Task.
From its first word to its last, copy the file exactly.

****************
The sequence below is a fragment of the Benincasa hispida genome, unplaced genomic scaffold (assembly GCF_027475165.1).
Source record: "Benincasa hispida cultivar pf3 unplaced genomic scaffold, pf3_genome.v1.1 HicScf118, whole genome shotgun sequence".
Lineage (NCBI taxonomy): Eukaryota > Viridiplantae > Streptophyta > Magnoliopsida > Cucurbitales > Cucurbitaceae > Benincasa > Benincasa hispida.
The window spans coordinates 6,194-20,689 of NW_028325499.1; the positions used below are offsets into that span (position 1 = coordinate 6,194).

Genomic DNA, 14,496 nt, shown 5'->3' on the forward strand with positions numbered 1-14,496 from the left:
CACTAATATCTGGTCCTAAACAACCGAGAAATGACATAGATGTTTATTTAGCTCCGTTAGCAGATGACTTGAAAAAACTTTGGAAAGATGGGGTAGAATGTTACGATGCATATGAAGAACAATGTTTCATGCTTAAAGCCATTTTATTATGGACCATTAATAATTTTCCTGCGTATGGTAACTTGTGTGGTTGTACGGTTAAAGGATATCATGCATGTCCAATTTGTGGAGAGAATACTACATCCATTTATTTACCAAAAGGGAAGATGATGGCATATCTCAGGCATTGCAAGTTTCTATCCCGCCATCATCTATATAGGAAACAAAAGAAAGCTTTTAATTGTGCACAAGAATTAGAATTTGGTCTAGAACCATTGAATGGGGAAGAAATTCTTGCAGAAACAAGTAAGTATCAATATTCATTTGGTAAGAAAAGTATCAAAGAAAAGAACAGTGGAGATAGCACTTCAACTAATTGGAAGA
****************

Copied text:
The sequence below is a fragment of the Benincasa hispida genome, unplaced genomic scaffold (assembly GCF_027475165.1).
Source record: "Benincasa hispida cultivar pf3 unplaced genomic scaffold, pf3_genome.v1.1 HicScf118, whole genome shotgun sequence".
Lineage (NCBI taxonomy): Eukaryota > Viridiplantae > Streptophyta > Magnoliopsida > Cucurbitales > Cucurbitaceae > Benincasa > Benincasa hispida.
The window spans coordinates 6,194-20,689 of NW_028325499.1; the positions used below are offsets into that span (position 1 = coordinate 6,194).

Genomic DNA, 14,496 nt, shown 5'->3' on the forward strand with positions numbered 1-14,496 from the left:
CACTAATATCTGGTCCTAAACAACCGAGAAATGACATAGATGTTTATTTAGCTCCGTTAGCAGATGACTTGAAAAAACTTTGGAAAGATGGGGTAGAATGTTACGATGCATATGAAGAACAATGTTTCATGCTTAAAGCCATTTTATTATGGACCATTAATAATTTTCCTGCGTATGGTAACTTGTGTGGTTGTACGGTTAAAGGATATCATGCATGTCCAATTTGTGGAGAGAATACTACATCCATTTATTTACCAAAAGGGAAGATGATGGCATATCTCAGGCATTGCAAGTTTCTATCCCGCCATCATCTATATAGGAAACAAAAGAAAGCTTTTAATTGTGCACAAGAATTAGAATTTGGTCTAGAACCATTGAATGGGGAAGAAATTCTTGCAGAAACAAGTAAGTATCAATATTCATTTGGTAAGAAAAGTATCAAAGAAAAGAACAGTGGAGATAGCACTTCAACTAATTGGAAGA